Changing the beneficiary is generally easy and involves submitting a request with your insurer. There's typically no immediate tax benefit from changing the beneficiary on a contract, but you can make an impact while keeping your options open. Plus, this might help prevent the assets from becoming part of your estate after death.

Keep in mind that this isn't all or nothing. For instance, you can make a charity a full or partial beneficiary, and you can spread the death benefit payment among multiple beneficiaries (like a mixture of family members and charities).

Transfer ownership

You can also transfer ownership of a contract to charity. This approach requires that you make the charity the contract owner, allowing the charity to name itself as the beneficiary. From there, you can continue paying premiums if the contract is not yet paid up. For even more tax benefits, it could make sense to give appreciated assets to the charity to fund premium payments. It's critical to work with a financial advisor at every decision point.

Donate dividends

If you have a contract that pays dividends, you can assign those dividend payments to the charity. Alternatively, you might forward any dividend payments you receive to your favorite cause. A benefit of this strategy is that you can keep your life insurance coverage, and you don't need to sell assets to fund the donations. Again, you could potentially qualify for a tax deduction based on the value of any payments that go to the charity.

Give the gift of life insurance

If giving gifts of life insurance appeals to you, it's important to understand some of the pitfalls and logistics. That way, you can fulfill your goal of helping a charity with fewer surprises or unexpected consequences.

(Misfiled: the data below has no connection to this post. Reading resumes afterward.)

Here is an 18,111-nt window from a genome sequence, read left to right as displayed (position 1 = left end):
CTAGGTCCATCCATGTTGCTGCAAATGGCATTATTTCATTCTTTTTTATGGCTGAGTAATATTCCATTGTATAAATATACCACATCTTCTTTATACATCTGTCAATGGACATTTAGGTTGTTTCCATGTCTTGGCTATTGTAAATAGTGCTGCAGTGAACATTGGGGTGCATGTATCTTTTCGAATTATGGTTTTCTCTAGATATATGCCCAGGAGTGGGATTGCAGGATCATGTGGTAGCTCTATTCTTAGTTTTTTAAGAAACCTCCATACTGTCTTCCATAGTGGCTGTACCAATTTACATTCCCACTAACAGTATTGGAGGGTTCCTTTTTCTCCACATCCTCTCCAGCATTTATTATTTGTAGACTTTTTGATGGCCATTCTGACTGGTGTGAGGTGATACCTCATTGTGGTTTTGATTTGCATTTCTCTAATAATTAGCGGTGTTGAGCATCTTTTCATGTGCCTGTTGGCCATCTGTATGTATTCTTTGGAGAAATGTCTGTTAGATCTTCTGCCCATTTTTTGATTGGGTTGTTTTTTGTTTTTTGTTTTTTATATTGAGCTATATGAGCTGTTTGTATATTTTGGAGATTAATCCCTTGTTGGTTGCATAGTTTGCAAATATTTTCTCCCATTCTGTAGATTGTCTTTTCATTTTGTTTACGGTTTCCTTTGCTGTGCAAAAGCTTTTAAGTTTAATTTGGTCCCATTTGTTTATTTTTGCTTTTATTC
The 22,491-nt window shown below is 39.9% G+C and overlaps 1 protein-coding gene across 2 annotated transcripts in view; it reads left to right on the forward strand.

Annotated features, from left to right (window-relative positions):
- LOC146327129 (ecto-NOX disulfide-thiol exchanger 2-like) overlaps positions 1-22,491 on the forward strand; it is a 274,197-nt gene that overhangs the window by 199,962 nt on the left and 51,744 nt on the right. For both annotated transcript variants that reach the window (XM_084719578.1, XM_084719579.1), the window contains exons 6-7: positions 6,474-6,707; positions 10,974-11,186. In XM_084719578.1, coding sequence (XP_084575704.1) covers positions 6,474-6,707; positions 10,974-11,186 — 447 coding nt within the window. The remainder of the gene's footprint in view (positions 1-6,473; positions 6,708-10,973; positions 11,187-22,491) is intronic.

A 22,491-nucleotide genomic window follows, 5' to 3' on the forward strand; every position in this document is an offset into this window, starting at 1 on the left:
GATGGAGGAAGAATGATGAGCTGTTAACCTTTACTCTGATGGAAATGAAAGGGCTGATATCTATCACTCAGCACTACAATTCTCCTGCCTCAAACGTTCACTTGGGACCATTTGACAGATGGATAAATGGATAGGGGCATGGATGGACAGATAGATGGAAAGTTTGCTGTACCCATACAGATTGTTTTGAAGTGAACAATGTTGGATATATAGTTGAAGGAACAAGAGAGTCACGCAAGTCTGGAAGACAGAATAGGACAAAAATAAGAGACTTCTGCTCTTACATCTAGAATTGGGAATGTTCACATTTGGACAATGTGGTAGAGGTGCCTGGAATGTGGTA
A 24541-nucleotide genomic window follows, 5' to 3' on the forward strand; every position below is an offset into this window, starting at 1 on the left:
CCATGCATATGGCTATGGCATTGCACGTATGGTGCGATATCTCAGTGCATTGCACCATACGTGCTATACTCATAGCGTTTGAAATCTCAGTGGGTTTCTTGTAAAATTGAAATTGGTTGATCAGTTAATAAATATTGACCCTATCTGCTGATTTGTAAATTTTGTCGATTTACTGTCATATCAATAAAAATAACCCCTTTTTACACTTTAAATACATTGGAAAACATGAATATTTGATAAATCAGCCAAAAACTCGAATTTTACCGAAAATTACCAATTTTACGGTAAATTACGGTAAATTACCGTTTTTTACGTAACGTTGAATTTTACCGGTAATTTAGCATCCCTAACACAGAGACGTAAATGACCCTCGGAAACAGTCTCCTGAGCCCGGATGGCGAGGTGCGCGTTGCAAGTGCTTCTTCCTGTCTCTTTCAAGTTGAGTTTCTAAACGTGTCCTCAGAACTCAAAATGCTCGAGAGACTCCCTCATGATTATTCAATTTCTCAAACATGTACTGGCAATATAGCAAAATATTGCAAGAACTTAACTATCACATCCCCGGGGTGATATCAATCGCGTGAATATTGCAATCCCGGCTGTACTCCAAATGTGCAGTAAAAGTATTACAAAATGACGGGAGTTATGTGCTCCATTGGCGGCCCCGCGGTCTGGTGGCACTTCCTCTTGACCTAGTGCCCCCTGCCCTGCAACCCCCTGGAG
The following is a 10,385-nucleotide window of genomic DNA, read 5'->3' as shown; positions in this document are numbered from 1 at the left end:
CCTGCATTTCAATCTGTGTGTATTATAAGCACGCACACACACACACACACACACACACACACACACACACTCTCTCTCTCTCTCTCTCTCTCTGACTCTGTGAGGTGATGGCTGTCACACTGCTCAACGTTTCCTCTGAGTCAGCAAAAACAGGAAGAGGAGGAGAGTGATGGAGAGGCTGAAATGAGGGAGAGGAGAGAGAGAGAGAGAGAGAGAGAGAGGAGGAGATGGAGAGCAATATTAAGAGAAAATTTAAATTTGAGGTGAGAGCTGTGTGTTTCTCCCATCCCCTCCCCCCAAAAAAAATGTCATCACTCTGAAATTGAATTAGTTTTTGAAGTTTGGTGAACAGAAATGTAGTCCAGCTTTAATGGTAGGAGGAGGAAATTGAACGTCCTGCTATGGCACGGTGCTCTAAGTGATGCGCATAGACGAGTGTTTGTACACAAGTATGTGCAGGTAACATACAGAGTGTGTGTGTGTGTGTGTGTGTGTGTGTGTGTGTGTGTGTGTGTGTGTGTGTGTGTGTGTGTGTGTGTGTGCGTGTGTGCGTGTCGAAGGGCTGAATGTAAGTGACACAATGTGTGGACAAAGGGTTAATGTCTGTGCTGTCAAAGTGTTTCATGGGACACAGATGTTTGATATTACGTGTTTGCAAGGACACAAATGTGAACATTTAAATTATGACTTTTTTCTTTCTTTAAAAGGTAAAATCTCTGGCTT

You typically need to itemize deductions to be eligible for current-year income tax benefits. Not everyone itemizes, so ask your financial advisor whether it makes sense to do so. What's more, you typically need to permanently transfer all aspects of ownership and control to a tax-qualified charity to be eligible for a deduction. Otherwise, as the owner, you could potentially still have the right to change the beneficiary, surrender the contract or otherwise get financial benefits that reduce the amount going to charity.

It's also wise to clarify everything with the charity receiving your donation. For example, who should pay any additional premiums, and how can those premiums be paid? Do you need to send cash, or can you donate appreciated investments and other assets?

Helping others with gifts of life insurance

When you're fortunate enough to give back to others, using life insurance can help maximize your giving. Death benefits provide significant payouts—often much more than you might be able to give in cash. Plus, you might qualify for a tax deduction, helping you remain financially secure while donating assets to others.

To explore the possibilities, speak with a financial advisor. There may be multiple ways to practice generosity, and a professional with experience using these strategies can help you design one that fits.

Hypothetical examples are for illustrative purposes. May not be representative of actual results.

Thrivent and its financial advisors and professionals do not provide legal, accounting or tax advice. Consult your attorney or tax professional.

If requested, a licensed insurance agent/producer may contact you and financial solutions, including insurance, may be solicited.